USAID: United State Agency for the International Development
WB: World Bank
WWF: World Wildlife Fund
Fourth National Report (CBD)
1. Overall status and trends in biodiversity and major threats:
The area of Jordan is about 89,000 (km2), of which over 80% are semi-arid and arid areas. Due to its strategic location among three continents; Asia, Africa and Europe, Jordan treasure astonishing biological diversity, including terrestrial, wetland and marine ecosystems. The country has diverse topography, considerable climatic variations, and several habitat types. The climate in Jordan is mostly semi-arid to arid desert with an average precipitation ranging from less than 70 mm in the eastern and southern desert areas arising to 350 mm in the middle, and up to 600 mm per annum in the north-west part of the country. The topography of the country is mostly desert plateau with highland and Jordan Valley in the west. The lowest point in Jordan (and on earth) is 416 meters below sea level at the Dead Sea. The highest point is 1,854 meters above sea level at Jabal Um Dami Mount (Rum Area).
Environmental (biological) and cultural resources are highly diverse, however, Jordan has few natural resources, but water; oil and gas are extremely scarce. For several years now, renewable groundwater resources have been extracted at an unsustainable rate in order to meet the increasing demand. Consequently, surface and groundwater quality in some areas is deteriorating. Only 4% of land is arable and less than 1% is forest and woodland.
Wild plants constitute a very important component of Jordan’s biological diversity. Conservation of this natural heritage is listed high on the priorities of the government. The total number of plant species recorded in Jordan exceeds 2500 species of which 100 are endemic. The endemic species include Iris petrana, Cousinia dayi, Plantago maris-mortui, Crucianella transjordanica, Centaurea procurrens, Scrophularia nabataerum, Tamarix tetragyn, and T. palaestina. A preliminary survey by the Royal Society for the Conservation of Nature (RSCN) in the Mujib Nature Reserve identified the presence of rare species, including Adiantum capillus-veneris, Sternbergia clusiana, Pistacia atlantica, Caralluma aaronis, Pergularia tomentosa, Equisetum ramosissimum, Crocus moabiticus, Micromeria sinaica (endemic; also on IUCN list), Teucrium leucocladum, Ajuga chamaepytis, A. iva, Lavandula pubescens, and Withania somnifera (new to the area). Endemic species in the Mujib Nature Reserve include Withania obtusifolia, Micromeria sinaica, and Crocus moabiticus. Rare or very rare species of the country are 375 (including species of the genus Orchis, Romulea, Biarum and Globularia), 150 are endangered (including species of the genus Juniperus and Cupressus) and currently about 75 species are considered extinct. These species represent 152 families and about 700 genera. A few studies related to the identification of endemic, rare and endangered flora have been carried out in Jordan. Flowering plants constitute the most dominant group of species and are particularly visible in the spring. Several species have ornamental or medicinal value.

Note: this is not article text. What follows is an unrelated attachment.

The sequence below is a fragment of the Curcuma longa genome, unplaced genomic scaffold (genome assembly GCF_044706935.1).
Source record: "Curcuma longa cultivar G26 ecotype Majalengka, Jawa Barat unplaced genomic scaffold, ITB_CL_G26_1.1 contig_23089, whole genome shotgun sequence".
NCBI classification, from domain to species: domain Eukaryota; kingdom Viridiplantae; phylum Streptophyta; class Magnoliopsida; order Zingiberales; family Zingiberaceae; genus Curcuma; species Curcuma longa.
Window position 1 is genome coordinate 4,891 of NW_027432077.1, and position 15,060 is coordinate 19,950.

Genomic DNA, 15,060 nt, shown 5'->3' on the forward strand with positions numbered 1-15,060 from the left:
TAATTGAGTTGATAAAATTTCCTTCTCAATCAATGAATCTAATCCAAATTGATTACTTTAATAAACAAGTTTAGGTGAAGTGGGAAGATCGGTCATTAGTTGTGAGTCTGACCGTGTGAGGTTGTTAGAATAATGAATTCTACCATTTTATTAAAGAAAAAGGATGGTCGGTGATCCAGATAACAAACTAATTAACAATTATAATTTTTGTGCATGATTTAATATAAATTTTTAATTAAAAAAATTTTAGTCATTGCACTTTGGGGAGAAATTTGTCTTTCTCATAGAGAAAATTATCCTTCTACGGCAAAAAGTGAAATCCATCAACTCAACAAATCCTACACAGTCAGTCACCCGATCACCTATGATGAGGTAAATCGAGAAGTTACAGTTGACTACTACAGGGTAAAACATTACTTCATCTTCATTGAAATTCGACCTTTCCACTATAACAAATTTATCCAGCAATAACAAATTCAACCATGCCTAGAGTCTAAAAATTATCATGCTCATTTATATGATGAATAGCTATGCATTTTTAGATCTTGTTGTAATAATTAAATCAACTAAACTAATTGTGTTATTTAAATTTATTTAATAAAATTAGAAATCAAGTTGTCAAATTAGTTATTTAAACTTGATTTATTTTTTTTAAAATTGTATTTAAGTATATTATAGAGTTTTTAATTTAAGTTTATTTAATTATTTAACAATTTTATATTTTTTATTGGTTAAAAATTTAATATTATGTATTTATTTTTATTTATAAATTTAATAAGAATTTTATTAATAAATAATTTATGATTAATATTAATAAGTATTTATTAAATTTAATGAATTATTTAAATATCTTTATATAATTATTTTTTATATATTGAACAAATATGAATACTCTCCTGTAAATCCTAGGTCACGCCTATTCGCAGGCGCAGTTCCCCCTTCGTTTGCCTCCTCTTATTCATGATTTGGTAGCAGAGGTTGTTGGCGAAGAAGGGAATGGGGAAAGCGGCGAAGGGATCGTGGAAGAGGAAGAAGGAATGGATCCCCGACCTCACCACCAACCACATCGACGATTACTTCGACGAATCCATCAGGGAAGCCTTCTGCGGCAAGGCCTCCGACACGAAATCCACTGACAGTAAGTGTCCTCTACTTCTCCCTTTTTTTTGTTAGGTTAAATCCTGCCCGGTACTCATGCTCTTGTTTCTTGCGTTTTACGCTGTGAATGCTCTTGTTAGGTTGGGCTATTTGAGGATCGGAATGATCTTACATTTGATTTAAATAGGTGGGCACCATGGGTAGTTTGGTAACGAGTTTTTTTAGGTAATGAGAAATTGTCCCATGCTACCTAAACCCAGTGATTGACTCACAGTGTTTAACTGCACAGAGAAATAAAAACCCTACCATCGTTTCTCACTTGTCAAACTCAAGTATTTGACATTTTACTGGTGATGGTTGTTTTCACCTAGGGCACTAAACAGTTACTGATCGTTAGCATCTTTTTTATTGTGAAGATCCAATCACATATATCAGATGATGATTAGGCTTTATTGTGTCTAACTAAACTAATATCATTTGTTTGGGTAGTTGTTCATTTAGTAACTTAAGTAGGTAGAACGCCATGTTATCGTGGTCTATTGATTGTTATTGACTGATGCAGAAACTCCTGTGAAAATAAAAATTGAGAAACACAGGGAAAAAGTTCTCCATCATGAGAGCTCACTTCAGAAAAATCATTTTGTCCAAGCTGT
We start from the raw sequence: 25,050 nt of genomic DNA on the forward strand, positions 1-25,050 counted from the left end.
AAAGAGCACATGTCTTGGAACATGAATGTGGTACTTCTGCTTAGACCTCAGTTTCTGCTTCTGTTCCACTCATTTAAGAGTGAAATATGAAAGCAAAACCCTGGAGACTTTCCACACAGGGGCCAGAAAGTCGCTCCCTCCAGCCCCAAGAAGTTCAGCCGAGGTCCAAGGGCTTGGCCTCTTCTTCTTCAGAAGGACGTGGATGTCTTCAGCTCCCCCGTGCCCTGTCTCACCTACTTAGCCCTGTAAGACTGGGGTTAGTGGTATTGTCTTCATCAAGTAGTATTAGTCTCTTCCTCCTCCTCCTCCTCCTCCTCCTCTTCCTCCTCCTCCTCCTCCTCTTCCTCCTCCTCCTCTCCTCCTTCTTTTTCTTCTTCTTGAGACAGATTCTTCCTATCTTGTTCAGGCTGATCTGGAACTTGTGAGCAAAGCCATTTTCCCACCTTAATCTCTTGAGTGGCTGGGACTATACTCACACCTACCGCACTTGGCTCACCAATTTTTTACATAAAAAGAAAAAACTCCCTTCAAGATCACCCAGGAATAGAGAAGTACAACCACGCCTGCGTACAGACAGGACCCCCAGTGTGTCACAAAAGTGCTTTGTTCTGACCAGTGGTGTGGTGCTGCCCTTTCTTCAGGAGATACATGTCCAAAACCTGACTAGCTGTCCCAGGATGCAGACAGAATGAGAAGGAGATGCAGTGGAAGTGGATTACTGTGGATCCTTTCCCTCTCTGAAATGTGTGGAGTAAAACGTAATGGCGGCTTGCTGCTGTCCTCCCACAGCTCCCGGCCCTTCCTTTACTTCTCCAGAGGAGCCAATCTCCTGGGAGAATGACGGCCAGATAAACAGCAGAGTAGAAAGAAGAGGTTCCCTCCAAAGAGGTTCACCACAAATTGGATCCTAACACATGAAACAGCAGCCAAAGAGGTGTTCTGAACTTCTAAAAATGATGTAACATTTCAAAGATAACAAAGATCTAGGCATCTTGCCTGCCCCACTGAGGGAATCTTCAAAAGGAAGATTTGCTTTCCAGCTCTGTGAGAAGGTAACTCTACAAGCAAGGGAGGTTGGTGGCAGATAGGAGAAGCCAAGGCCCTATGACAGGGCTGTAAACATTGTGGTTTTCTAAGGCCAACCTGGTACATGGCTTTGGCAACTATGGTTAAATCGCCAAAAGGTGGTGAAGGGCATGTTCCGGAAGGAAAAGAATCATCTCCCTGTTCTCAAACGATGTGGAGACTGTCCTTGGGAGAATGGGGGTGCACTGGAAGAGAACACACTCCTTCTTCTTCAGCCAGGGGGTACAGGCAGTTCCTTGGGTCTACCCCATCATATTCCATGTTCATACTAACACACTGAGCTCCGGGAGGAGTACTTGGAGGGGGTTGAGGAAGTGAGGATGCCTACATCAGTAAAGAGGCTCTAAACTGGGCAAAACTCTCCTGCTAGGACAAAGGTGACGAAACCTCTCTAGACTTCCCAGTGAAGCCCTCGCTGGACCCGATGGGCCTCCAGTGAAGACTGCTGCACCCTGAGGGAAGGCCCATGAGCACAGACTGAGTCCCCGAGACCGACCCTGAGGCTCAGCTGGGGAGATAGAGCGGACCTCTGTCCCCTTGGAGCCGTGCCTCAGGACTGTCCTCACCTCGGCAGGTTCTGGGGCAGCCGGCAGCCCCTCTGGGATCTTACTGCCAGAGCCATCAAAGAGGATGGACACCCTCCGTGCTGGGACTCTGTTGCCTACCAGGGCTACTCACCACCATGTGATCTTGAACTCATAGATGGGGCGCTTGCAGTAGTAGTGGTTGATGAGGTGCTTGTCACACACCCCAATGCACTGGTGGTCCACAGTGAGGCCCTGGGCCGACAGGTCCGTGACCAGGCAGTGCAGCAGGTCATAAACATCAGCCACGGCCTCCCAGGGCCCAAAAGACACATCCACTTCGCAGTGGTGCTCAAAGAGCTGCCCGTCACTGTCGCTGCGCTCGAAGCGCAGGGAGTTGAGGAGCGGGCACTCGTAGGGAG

The importance of these Medicinal Plants as a source of preventive and/or curative health value (for both people and livestock) have been recognized by local people since time immemorial. A total of 485 species of medicinal plants, which belong to 330 genera and 99 families, are reported from Jordan (Oran and Al-Eisawi, 1994). Those identified medicinal plants are herbs, shrubs and trees.
Plant flagship species would include Iris petrana, Jordan’s floral emblem, Iris negranesis, Moringa peregrina, Salvadora persicum, Cyclamen persicum, Aloe vera, Pinus halepensis, Juniperus phoenicia, Acacia arabica, Pistacia palestina and others.
According to IUCN Red List of 2006, out of 1,562,663 described species in the world, a total of 40,168 species have been evaluated. Out of these species evaluated, 16,118 were found to be threatened. There is a clear need for more research on most of the species that exist in order to know their status. There are only very taxonomic groups that have been comprehensively evaluated and these are birds, amphibians, mammals and only two groups of plants, namely conifers and cycads.